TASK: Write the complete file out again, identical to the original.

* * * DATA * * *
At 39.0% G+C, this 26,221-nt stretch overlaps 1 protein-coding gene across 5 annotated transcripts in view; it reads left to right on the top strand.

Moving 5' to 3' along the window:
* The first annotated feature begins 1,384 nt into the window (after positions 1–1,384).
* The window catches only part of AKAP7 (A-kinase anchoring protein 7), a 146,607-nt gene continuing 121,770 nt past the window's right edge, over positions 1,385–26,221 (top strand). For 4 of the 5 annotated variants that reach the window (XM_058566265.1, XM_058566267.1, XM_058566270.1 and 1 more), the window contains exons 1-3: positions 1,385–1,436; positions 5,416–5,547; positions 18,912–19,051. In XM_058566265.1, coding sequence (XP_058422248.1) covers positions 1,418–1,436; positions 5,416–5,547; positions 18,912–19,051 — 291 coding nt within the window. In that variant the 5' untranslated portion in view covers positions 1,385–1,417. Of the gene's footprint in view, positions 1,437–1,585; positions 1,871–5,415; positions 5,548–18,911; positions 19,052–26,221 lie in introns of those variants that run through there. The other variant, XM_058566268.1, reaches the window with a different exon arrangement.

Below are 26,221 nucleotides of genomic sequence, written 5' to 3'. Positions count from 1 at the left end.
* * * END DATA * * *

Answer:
At 39.0% G+C, this 26,221-nt stretch overlaps 1 protein-coding gene across 5 annotated transcripts in view; it reads left to right on the top strand.

Moving 5' to 3' along the window:
* The first annotated feature begins 1,384 nt into the window (after positions 1–1,384).
* The window catches only part of AKAP7 (A-kinase anchoring protein 7), a 146,607-nt gene continuing 121,770 nt past the window's right edge, over positions 1,385–26,221 (top strand). For 4 of the 5 annotated variants that reach the window (XM_058566265.1, XM_058566267.1, XM_058566270.1 and 1 more), the window contains exons 1-3: positions 1,385–1,436; positions 5,416–5,547; positions 18,912–19,051. In XM_058566265.1, coding sequence (XP_058422248.1) covers positions 1,418–1,436; positions 5,416–5,547; positions 18,912–19,051 — 291 coding nt within the window. In that variant the 5' untranslated portion in view covers positions 1,385–1,417. Of the gene's footprint in view, positions 1,437–1,585; positions 1,871–5,415; positions 5,548–18,911; positions 19,052–26,221 lie in introns of those variants that run through there. The other variant, XM_058566268.1, reaches the window with a different exon arrangement.

Below are 26,221 nucleotides of genomic sequence, written 5' to 3'. Positions count from 1 at the left end.